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EKU physicist looks at meteor's impact

RICHMOND, Ky. (WKYT) - It's grabbed attention all around the world. A meteor exploded over Russia Friday, causing panic, damaging buildings, and leaving nearly 1100 people injured.

The meteor exploded on the same day an asteroid whizzed very close to Earth. WKYT talked with a Kentucky physicist about both of the events.

"Something the size of half a football field moving at 15,000 miles per hour is going to make a heck of a boom," explained EKU Associate Physicist Doctor Marco Ciocca of the asteroid that crossed Earth, "you're gonna see a dot that moves. Not no fireworks, no nothing, just pass by."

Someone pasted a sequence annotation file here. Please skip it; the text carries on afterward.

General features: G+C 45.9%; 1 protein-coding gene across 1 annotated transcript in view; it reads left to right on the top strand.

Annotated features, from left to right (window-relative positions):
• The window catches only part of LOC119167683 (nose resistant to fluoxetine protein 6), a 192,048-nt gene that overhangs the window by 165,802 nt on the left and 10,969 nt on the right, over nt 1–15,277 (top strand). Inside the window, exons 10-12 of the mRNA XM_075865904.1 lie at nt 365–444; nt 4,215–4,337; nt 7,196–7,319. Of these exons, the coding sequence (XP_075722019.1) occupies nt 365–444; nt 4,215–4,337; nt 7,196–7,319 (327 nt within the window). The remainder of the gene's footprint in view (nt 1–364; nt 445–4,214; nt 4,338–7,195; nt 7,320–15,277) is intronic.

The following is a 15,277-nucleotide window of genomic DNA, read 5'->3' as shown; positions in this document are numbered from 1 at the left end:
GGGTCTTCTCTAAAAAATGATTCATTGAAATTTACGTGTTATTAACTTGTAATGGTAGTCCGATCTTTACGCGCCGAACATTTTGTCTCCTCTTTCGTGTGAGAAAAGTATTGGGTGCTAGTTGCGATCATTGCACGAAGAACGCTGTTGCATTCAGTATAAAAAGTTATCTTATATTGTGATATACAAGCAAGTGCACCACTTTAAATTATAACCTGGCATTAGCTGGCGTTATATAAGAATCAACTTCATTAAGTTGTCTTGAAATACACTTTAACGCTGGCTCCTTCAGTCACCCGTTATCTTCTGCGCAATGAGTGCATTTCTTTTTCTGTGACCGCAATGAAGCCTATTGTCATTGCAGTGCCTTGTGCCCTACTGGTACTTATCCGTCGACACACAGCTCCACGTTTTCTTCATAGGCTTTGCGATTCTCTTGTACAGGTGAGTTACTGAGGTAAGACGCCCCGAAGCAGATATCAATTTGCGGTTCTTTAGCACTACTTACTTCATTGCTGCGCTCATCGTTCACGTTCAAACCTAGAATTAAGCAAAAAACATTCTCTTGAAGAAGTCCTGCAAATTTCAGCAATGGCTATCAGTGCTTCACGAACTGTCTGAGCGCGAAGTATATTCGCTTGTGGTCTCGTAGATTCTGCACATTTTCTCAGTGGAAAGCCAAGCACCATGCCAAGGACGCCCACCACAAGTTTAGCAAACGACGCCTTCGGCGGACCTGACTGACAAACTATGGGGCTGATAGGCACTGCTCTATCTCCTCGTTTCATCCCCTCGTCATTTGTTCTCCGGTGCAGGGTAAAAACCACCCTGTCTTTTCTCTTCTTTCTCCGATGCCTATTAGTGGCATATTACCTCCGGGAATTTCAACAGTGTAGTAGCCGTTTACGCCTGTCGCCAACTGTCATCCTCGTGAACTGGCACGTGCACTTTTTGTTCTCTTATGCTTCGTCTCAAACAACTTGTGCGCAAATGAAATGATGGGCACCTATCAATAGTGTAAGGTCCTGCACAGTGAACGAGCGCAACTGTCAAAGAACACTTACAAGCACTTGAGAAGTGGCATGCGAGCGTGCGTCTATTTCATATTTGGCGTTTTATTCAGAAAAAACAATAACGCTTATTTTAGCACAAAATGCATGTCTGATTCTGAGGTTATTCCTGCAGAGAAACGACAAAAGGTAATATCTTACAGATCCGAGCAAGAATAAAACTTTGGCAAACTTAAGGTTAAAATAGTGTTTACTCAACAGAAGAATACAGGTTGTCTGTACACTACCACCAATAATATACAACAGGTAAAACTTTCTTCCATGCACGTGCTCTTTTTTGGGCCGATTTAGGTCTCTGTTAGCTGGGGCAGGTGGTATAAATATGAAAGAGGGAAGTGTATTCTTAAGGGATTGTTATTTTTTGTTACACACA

What happened in Russia was very different from a small spark in the sky.

"It's the equivalent of basically a rock hitting snowbound making a noise," said Dr. Ciocca.

The ten ton rock injured thousands of people outside of Moscow Friday. Most of the injuries came from shattered glass. With all the activity near our planet, some wonder what we can do about it, if anything?

"Wouldn't be much we could do because this thing is so small even if you're talking about something the size of a small car that is coming at 17,000 miles an hour. Its like shooting a bullet with a bullet. It could be done, but the cost would overrun any danger protection."


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